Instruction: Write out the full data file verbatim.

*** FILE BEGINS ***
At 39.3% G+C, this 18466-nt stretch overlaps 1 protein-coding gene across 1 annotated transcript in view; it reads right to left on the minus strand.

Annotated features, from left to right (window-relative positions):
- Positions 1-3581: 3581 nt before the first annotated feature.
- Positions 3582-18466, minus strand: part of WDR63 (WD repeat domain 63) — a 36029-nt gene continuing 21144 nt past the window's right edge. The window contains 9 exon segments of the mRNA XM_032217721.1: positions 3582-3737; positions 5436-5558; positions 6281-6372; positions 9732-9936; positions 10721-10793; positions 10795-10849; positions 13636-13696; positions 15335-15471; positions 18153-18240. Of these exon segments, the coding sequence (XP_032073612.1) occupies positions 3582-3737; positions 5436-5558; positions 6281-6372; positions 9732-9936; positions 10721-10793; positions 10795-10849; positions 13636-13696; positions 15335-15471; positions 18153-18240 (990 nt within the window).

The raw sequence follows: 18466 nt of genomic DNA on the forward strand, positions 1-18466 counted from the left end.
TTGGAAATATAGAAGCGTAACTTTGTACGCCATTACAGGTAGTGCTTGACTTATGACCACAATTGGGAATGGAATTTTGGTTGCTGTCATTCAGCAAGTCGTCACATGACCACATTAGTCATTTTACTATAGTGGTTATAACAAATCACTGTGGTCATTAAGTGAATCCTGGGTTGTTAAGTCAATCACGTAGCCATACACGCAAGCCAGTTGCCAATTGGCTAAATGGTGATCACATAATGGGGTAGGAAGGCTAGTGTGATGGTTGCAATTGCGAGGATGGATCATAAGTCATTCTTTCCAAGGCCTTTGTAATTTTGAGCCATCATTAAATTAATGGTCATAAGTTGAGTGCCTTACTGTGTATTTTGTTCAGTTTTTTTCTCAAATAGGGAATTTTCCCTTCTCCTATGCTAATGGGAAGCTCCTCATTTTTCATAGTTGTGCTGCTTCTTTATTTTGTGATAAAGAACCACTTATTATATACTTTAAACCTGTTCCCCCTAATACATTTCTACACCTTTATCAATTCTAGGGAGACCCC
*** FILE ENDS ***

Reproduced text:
At 39.3% G+C, this 18466-nt stretch overlaps 1 protein-coding gene across 1 annotated transcript in view; it reads right to left on the minus strand.

Annotated features, from left to right (window-relative positions):
- Positions 1-3581: 3581 nt before the first annotated feature.
- Positions 3582-18466, minus strand: part of WDR63 (WD repeat domain 63) — a 36029-nt gene continuing 21144 nt past the window's right edge. The window contains 9 exon segments of the mRNA XM_032217721.1: positions 3582-3737; positions 5436-5558; positions 6281-6372; positions 9732-9936; positions 10721-10793; positions 10795-10849; positions 13636-13696; positions 15335-15471; positions 18153-18240. Of these exon segments, the coding sequence (XP_032073612.1) occupies positions 3582-3737; positions 5436-5558; positions 6281-6372; positions 9732-9936; positions 10721-10793; positions 10795-10849; positions 13636-13696; positions 15335-15471; positions 18153-18240 (990 nt within the window).

The raw sequence follows: 18466 nt of genomic DNA on the forward strand, positions 1-18466 counted from the left end.
TTGGAAATATAGAAGCGTAACTTTGTACGCCATTACAGGTAGTGCTTGACTTATGACCACAATTGGGAATGGAATTTTGGTTGCTGTCATTCAGCAAGTCGTCACATGACCACATTAGTCATTTTACTATAGTGGTTATAACAAATCACTGTGGTCATTAAGTGAATCCTGGGTTGTTAAGTCAATCACGTAGCCATACACGCAAGCCAGTTGCCAATTGGCTAAATGGTGATCACATAATGGGGTAGGAAGGCTAGTGTGATGGTTGCAATTGCGAGGATGGATCATAAGTCATTCTTTCCAAGGCCTTTGTAATTTTGAGCCATCATTAAATTAATGGTCATAAGTTGAGTGCCTTACTGTGTATTTTGTTCAGTTTTTTTCTCAAATAGGGAATTTTCCCTTCTCCTATGCTAATGGGAAGCTCCTCATTTTTCATAGTTGTGCTGCTTCTTTATTTTGTGATAAAGAACCACTTATTATATACTTTAAACCTGTTCCCCCTAATACATTTCTACACCTTTATCAATTCTAGGGAGACCCC